My first taste of the lychee (also spelled “litchi”) fruit came from a can.
I can still remember biting into soft, milky white flesh, a sweet floral taste bursting in my mouth. It was definitely love at first bite and it’s stuck with me.
When I was growing up, canned lychees were all that was available. Over the decades, the fresh fruit became increasingly easier to find. Lychees grow wild in China, Vietnam and Cambodia but are now cultivated in China, India, many parts of tropical Southeast Asia, and even California and Florida.
Ironically, I was a little disappointed when I came across the fresh fruit later in life. I was unsure of the pinkish-red skin, scaly and prickly in parts, and what’s that hard coffee-brown seed doing in the middle? Plus, after working hard to peel the skin off, not every fruit was sweet, unlike the ones from the can.
As much as I prefer fresh fruit and vegetables, I almost always choose canned lychees – there’s no fuss, no seeds, and they’re always ready to eat.
And there are oh-so-many ways you can eat canned lychees. You can stuff them, eat them with almond jelly and make a mean lychee martini. I’ve also had an absolutely delicious duck and lychee red curry at a Seattle Thai restaurant. My mom used to crack open a can of lychees and serve them to us in a bowl with ice – instant dessert!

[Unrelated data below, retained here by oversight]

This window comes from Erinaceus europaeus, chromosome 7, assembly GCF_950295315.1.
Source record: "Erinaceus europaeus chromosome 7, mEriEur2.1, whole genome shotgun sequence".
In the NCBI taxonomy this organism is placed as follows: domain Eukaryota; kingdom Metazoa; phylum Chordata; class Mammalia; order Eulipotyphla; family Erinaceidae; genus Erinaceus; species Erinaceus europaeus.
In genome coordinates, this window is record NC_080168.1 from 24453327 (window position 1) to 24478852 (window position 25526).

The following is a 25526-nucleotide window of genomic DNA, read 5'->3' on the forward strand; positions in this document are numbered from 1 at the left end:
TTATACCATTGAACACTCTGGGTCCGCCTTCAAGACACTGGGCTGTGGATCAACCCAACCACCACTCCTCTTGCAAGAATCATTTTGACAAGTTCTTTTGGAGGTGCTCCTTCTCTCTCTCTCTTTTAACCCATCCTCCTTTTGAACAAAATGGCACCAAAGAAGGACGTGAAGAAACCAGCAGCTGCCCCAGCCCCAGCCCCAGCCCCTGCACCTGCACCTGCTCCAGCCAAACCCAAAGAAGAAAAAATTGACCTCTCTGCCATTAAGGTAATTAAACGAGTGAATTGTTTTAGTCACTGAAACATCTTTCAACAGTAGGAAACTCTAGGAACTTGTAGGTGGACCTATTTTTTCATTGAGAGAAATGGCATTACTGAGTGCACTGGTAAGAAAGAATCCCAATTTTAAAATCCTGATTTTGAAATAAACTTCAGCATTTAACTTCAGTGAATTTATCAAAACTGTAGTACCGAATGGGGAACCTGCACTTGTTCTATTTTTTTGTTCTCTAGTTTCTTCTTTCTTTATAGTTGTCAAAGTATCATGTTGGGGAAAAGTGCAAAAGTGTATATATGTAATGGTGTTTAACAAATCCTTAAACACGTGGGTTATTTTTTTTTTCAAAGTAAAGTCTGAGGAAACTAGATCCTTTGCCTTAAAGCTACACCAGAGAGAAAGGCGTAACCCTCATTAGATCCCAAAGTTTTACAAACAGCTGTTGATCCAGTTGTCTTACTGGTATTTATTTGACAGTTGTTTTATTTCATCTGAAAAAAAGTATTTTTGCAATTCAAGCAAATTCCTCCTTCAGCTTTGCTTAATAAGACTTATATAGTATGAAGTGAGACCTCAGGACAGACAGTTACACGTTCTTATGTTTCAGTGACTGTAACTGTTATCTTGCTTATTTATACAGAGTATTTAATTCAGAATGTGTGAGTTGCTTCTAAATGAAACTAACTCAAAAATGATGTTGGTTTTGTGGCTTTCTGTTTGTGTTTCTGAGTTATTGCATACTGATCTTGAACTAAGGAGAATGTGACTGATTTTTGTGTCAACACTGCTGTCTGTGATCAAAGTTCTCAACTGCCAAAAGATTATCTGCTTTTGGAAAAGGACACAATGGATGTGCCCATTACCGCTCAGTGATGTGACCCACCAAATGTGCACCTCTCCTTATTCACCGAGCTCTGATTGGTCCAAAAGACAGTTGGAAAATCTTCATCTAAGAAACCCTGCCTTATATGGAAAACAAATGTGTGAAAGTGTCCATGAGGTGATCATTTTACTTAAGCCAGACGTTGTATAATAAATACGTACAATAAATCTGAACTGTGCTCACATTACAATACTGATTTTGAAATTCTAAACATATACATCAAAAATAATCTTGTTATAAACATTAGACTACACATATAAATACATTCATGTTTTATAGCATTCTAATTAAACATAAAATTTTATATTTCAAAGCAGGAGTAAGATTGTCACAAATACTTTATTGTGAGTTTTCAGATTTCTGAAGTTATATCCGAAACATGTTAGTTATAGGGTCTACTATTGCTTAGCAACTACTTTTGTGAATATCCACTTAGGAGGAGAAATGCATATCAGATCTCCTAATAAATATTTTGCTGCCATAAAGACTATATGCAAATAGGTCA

Yes, lychees are very versatile.
This summer has been pretty brutal so far. If it hasn’t been storming, it’s been in the 90s, or both! As I languished in the heat and humidity, I decided to comfort myself by incorporating one of my favorite fruits into everyone’s must-have summertime treat – popsicles.
Easy Peasy Creamy Lychee Popsicles
1 cup whipped topping (like Cool Whip) or heavy whipping cream
1/2 cup lychee syrup (from the can)
10 lychees, drained (1/2-3/4 cup)
1. Combine all the ingredients in a blender. Pulse for 5 to 10 seconds until well mixed but the lychee bits are still chunky.
2. Pour the mixture into 6 x 1/4 cup popsicle molds, leaving about 1/2-inch at the top. Freeze for at least 4 to 6 hours.
Related post on Pickles and Tea: Portuguese Egg Tarts (Pastéis de Nata)